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What Makes Older Job-Seekers Attractive to Employers?

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Using a conjoint analysis with an hypothetical hiring process, in which managers chose repeatedly between two hypothetical candidates for a relevant vacancy, our study confirms that hiring probabilities decline with age, particularly after the age of 58. Several theoretical arguments are given for this, both from the economic and psychological literature. Estimation results point at three important mechanisms that may explain declining hiring probabilities with age: (1) Uncertainty about productivity levels of older job-seekers may cause risk averse employers to chose younger job-seekers with lower, but more certain productivity levels. All factors and policy measures that are informative about productivity levels and reduce uncertainty for employers, also increase the average hiring probability for older job-seekers. (2) Increasing labour costs compared to steady or declining productivity levels of older workers. Some of these costs are determined on a national level, but many are negotiated between employers and employees in central bargaining agreements. Employers themselves therefore have an important key to increase the attractiveness of older job-seekers. (3) Older managers hire more older job-seekers, the same is true for employers with an older workforce. It means that in an ageing society, the hiring probability of older job-seekers will increase, even if no additional policy measures are taken. The effect of this ageing is stronger than any of the policy measures analysed in our study.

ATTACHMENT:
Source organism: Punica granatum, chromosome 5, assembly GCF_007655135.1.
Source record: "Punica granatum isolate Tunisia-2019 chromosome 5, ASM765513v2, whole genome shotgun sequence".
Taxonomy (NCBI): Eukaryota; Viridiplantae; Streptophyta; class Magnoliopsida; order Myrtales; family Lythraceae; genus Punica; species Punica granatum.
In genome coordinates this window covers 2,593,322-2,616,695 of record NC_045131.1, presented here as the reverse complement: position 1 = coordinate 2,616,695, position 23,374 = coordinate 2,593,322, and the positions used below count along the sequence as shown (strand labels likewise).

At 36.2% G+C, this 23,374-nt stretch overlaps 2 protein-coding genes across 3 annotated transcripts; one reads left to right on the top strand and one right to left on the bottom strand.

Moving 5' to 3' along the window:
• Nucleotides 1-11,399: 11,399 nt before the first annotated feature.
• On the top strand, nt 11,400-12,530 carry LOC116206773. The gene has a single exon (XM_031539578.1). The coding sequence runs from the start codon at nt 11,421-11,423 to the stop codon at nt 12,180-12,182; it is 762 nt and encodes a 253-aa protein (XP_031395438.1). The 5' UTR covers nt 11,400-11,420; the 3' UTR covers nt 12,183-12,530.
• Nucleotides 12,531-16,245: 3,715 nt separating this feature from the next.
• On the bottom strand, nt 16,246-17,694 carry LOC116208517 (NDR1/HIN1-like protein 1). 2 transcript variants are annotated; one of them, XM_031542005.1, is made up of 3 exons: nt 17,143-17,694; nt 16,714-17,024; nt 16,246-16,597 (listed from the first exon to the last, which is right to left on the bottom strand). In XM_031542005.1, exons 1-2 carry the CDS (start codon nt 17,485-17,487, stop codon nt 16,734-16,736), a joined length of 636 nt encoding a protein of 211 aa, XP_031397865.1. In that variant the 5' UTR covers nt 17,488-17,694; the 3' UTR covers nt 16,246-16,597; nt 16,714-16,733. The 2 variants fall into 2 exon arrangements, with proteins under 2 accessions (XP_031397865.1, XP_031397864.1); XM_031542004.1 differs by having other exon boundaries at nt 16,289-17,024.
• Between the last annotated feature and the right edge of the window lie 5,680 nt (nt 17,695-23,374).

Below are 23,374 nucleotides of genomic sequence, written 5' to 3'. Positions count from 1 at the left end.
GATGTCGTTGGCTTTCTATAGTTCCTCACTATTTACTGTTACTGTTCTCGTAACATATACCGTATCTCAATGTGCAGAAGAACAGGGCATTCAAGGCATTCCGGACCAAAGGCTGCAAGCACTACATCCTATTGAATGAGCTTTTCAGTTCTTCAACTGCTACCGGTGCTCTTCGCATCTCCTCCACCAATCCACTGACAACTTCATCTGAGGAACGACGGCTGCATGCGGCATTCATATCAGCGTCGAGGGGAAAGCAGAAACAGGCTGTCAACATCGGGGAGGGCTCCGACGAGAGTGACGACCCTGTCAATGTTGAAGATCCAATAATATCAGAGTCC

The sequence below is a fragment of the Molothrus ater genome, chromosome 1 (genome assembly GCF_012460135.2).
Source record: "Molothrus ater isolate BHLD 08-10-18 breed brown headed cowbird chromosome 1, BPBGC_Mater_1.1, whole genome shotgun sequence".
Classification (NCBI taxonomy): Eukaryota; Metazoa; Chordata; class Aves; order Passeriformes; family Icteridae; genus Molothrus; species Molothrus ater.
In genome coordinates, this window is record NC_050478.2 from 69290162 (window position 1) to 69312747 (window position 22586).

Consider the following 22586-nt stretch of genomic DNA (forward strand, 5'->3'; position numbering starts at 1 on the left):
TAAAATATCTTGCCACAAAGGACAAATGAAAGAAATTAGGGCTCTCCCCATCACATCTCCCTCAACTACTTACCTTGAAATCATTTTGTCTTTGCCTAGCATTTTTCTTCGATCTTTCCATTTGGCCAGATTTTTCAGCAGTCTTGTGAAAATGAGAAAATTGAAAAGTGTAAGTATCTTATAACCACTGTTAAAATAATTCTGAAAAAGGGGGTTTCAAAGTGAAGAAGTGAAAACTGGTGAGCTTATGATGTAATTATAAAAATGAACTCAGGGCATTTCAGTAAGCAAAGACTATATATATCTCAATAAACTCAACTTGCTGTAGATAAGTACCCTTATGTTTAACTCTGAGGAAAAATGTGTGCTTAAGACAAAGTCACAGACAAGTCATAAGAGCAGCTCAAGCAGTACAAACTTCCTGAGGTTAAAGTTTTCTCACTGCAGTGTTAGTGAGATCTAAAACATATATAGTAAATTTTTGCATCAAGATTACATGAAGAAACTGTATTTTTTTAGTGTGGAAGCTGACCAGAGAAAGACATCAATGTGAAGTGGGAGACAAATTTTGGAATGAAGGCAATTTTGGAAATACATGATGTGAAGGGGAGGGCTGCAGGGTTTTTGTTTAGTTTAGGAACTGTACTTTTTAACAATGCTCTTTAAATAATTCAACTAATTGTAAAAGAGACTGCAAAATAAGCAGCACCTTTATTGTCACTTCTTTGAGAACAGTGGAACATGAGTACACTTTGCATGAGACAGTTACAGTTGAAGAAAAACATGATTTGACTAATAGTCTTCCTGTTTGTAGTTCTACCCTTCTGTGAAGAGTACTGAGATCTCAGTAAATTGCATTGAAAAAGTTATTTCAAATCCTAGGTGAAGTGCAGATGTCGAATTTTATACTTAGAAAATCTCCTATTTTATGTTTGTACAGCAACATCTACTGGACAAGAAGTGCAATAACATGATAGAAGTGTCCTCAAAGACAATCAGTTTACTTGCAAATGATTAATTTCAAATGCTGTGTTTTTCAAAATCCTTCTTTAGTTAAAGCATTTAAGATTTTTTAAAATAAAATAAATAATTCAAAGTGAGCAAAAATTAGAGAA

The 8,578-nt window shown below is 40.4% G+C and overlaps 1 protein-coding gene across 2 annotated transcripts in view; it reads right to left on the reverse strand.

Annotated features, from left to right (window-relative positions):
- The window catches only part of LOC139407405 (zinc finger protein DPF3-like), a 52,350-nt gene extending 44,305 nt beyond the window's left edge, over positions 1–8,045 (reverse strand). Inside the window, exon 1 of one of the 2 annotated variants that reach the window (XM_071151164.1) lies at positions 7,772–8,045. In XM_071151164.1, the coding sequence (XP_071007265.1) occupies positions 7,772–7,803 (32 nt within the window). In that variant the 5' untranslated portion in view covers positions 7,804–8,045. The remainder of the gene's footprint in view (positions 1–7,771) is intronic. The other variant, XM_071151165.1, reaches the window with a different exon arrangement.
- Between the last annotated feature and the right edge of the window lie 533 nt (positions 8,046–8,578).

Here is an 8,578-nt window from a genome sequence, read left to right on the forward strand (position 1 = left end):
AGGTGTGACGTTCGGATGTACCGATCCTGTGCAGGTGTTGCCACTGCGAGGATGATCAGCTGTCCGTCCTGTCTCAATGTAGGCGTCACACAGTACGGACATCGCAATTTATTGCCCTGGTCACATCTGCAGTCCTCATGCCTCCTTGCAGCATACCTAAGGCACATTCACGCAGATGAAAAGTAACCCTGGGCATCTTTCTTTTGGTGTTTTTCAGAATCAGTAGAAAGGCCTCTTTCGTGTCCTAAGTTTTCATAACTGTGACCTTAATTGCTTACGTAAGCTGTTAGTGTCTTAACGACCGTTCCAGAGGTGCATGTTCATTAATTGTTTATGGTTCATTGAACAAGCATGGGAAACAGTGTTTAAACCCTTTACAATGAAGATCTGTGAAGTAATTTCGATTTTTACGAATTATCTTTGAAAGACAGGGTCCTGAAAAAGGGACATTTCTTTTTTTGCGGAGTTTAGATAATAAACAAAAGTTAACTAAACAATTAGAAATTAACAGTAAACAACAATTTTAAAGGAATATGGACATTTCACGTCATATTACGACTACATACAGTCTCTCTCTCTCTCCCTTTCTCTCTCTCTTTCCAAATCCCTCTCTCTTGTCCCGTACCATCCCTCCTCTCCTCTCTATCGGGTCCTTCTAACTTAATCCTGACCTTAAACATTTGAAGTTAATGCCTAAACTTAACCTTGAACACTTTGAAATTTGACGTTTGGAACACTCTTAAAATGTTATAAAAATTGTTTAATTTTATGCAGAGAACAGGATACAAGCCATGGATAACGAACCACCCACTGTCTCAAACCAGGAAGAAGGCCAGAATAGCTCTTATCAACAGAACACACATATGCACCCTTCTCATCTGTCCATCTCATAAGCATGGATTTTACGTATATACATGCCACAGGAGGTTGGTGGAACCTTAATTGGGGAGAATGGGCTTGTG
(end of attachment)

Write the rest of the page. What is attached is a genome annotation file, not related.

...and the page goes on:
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  1. The mobility benefit is implemented in the form of a tax reduction for employers, so it works as an indirect wage subsidy. The work benefit is implemented in a similar way.


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Correspondence to Arjan Heyma.

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Our study was originally commissioned by the Dutch Departments of Economic and Social Affairs. Current extensions of the study are financially supported by Instituut Gak.

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Heyma, A., van der Werff, S., Nauta, A. et al. What Makes Older Job-Seekers Attractive to Employers?. De Economist 162, 397–414 (2014).

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